Let's stop drawing lines in the sand when it comes to genetically modifying people and talk about engineering everybody, says Michael Le Page
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The Myth of the Harmless Wrong

The Myth of the Harmless Wrong | Mind (un?)fitting the future | Scoop.it
It’s logically possible but psychologically rare.
Yissar's insight:

"But the truth is more complicated. Victims — like beauty — are often in the eye of the beholder."

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The Ethics Of The 'Singularity'

The Ethics Of The 'Singularity' | Mind (un?)fitting the future | Scoop.it
When machines, smarter than us, make machines smarter than them, futurists argue, the 'singularity' will have arrived. Commentator Alva Noë, a skeptic, wonders about imparting values — and control.
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IT's curator insight, January 27, 10:55 AM

Even weaker in nature are left to their fate and die or are killed

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Will religion ever disappear?

Will religion ever disappear? | Mind (un?)fitting the future | Scoop.it
Atheism is on the rise around the world, so does that mean spirituality will soon be a thing of the past? Rachel Nuwer investigates.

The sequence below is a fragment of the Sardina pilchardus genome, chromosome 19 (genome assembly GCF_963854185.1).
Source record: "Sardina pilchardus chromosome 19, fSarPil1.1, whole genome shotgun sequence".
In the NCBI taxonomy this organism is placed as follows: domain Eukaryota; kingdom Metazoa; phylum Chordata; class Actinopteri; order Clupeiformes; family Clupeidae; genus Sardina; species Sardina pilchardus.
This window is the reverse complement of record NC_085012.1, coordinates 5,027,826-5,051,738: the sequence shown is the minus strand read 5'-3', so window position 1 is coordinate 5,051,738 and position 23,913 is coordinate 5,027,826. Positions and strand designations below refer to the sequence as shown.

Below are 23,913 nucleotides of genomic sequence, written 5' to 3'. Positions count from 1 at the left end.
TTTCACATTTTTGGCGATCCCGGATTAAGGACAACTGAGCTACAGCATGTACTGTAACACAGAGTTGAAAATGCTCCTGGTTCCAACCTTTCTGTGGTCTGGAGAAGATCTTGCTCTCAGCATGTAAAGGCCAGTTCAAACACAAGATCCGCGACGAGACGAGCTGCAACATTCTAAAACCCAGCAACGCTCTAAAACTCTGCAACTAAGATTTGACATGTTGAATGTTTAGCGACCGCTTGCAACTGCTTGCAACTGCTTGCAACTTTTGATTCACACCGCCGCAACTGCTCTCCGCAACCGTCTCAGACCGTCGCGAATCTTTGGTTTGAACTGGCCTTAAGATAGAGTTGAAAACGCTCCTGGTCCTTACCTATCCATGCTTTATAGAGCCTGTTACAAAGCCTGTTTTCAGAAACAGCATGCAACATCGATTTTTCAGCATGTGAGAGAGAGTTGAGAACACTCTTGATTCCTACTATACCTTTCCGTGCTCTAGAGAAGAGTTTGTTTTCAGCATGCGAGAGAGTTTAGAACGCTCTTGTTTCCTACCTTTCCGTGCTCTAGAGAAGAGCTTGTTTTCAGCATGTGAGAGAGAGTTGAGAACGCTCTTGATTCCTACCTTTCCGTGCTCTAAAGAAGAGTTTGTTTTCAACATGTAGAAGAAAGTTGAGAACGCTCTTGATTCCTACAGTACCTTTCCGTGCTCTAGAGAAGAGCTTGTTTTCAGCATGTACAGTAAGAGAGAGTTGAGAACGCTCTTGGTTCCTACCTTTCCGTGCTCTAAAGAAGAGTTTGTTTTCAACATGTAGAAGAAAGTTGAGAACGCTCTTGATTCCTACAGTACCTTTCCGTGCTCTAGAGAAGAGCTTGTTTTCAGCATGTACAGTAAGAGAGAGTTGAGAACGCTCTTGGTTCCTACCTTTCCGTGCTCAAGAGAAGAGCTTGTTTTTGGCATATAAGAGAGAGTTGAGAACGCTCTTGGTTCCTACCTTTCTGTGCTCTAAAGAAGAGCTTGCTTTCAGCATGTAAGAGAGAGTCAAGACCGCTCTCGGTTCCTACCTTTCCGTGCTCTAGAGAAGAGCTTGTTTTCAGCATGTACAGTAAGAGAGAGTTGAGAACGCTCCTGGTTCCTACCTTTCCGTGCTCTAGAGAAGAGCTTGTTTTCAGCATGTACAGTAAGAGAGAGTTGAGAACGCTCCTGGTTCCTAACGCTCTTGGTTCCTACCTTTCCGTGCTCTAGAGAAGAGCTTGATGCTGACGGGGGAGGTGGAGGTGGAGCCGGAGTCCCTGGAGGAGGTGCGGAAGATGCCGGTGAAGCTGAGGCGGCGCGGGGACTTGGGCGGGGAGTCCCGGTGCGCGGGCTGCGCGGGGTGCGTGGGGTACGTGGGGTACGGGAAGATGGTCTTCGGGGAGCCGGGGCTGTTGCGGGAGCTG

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How the Information Age Makes It Harder to Make Informed Choices About Risk (or Anything Else) | Big Think

How the Information Age Makes It Harder to Make Informed Choices About Risk (or Anything Else) | Big Think | Mind (un?)fitting the future | Scoop.it
Just because there is more information available doesn't ensure that we make more informed choices. The modern media provide information in ways that play right into the brain's instinct to do as little work as possible, including the work of getting that information, and thinking carefully about it.
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Wealth may have driven the rise of today’s religions

Wealth may have driven the rise of today’s religions | Mind (un?)fitting the future | Scoop.it